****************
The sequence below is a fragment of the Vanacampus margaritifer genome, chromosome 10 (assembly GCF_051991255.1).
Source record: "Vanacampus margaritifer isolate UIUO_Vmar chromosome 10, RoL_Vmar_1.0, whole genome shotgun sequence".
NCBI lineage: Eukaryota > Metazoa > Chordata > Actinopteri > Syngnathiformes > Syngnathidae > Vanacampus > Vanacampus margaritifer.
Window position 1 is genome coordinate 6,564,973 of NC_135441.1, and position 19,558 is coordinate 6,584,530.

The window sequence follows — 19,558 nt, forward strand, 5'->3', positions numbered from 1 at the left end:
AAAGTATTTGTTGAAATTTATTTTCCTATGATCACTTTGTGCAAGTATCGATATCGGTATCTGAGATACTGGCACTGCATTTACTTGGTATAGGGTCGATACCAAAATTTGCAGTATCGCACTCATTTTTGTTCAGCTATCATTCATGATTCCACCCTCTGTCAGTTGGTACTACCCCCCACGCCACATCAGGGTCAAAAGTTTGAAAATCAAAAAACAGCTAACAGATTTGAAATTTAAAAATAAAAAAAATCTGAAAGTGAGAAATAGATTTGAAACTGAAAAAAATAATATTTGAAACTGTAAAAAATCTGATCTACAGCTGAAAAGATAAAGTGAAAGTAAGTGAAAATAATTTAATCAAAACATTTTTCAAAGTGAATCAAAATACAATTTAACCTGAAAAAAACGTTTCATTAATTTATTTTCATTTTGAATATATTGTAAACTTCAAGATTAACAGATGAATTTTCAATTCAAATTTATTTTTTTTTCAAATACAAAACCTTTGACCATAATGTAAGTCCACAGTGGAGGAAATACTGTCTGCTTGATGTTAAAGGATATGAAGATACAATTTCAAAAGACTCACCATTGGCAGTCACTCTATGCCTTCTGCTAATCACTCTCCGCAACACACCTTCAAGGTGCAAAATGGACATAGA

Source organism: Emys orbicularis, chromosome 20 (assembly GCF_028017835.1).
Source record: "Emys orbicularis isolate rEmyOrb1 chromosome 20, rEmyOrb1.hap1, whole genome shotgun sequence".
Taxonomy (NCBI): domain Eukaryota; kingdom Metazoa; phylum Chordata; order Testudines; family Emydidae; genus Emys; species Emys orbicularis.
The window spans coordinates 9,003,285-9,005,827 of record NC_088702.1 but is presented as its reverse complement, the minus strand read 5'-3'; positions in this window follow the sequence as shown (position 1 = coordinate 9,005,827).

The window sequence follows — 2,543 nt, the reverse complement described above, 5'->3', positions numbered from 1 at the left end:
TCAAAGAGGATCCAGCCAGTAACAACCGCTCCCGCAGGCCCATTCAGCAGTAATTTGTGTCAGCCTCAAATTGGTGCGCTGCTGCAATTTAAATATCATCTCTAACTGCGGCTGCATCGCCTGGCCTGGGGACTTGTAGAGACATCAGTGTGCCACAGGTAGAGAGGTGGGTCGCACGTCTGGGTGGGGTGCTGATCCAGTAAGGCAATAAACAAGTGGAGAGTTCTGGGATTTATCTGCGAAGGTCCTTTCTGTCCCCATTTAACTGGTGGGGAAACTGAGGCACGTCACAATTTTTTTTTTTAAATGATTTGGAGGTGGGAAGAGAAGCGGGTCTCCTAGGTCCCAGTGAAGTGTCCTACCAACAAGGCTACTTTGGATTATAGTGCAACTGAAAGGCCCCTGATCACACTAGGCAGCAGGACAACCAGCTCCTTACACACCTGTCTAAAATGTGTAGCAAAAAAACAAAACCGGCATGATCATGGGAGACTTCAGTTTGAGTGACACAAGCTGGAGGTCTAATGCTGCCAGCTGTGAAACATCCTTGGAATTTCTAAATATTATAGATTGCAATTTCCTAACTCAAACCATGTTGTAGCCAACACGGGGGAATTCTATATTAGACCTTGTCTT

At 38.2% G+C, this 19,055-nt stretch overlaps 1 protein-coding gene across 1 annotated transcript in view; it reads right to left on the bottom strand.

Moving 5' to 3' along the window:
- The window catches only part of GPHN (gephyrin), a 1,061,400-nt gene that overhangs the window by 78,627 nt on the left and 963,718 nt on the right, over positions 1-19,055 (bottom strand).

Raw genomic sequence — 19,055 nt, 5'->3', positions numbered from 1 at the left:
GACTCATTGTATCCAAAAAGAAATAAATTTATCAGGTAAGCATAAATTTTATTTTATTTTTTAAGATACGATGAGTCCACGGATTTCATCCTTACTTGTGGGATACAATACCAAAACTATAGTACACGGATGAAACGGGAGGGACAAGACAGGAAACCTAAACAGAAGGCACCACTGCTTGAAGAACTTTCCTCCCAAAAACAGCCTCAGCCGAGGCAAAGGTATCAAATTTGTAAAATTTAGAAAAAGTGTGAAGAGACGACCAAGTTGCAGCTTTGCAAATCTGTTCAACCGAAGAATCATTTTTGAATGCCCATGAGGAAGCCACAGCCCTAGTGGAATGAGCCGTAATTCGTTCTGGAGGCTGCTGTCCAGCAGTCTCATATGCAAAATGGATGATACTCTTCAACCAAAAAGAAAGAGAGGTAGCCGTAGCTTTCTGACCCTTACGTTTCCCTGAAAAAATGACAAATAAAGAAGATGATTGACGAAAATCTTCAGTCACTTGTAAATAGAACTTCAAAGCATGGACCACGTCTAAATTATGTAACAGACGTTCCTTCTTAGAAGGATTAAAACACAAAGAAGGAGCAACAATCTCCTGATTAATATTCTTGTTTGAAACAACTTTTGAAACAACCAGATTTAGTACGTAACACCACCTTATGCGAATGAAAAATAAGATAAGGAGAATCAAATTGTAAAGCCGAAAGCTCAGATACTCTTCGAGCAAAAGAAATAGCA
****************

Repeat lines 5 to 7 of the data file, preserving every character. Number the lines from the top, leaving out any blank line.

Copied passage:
The window sequence follows — 19,558 nt, forward strand, 5'->3', positions numbered from 1 at the left end:
AAAGTATTTGTTGAAATTTATTTTCCTATGATCACTTTGTGCAAGTATCGATATCGGTATCTGAGATACTGGCACTGCATTTACTTGGTATAGGGTCGATACCAAAATTTGCAGTATCGCACTCATTTTTGTTCAGCTATCATTCATGATTCCACCCTCTGTCAGTTGGTACTACCCCCCACGCCACATCAGGGTCAAAAGTTTGAAAATCAAAAAACAGCTAACAGATTTGAAATTTAAAAATAAAAAAAATCTGAAAGTGAGAAATAGATTTGAAACTGAAAAAAATAATATTTGAAACTGTAAAAAATCTGATCTACAGCTGAAAAGATAAAGTGAAAGTAAGTGAAAATAATTTAATCAAAACATTTTTCAAAGTGAATCAAAATACAATTTAACCTGAAAAAAACGTTTCATTAATTTATTTTCATTTTGAATATATTGTAAACTTCAAGATTAACAGATGAATTTTCAATTCAAATTTATTTTTTTTTCAAATACAAAACCTTTGACCATAATGTAAGTCCACAGTGGAGGAAATACTGTCTGCTTGATGTTAAAGGATATGAAGATACAATTTCAAAAGACTCACCATTGGCAGTCACTCTATGCCTTCTGCTAATCACTCTCCGCAACACACCTTCAAGGTGCAAAATGGACATAGA

Source organism: Emys orbicularis, chromosome 20 (assembly GCF_028017835.1).